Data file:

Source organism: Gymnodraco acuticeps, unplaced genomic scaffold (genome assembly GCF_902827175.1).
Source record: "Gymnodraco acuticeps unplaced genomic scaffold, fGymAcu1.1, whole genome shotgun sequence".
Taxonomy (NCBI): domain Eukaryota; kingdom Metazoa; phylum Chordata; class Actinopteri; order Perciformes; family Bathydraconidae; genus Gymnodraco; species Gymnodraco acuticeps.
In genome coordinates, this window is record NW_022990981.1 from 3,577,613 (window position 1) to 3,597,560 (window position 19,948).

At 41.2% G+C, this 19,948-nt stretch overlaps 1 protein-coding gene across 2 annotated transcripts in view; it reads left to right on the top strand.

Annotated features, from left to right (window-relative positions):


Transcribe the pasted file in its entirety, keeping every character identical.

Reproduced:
Source organism: Gymnodraco acuticeps, unplaced genomic scaffold (genome assembly GCF_902827175.1).
Source record: "Gymnodraco acuticeps unplaced genomic scaffold, fGymAcu1.1, whole genome shotgun sequence".
Taxonomy (NCBI): domain Eukaryota; kingdom Metazoa; phylum Chordata; class Actinopteri; order Perciformes; family Bathydraconidae; genus Gymnodraco; species Gymnodraco acuticeps.
In genome coordinates, this window is record NW_022990981.1 from 3,577,613 (window position 1) to 3,597,560 (window position 19,948).

At 41.2% G+C, this 19,948-nt stretch overlaps 1 protein-coding gene across 2 annotated transcripts in view; it reads left to right on the top strand.

Annotated features, from left to right (window-relative positions):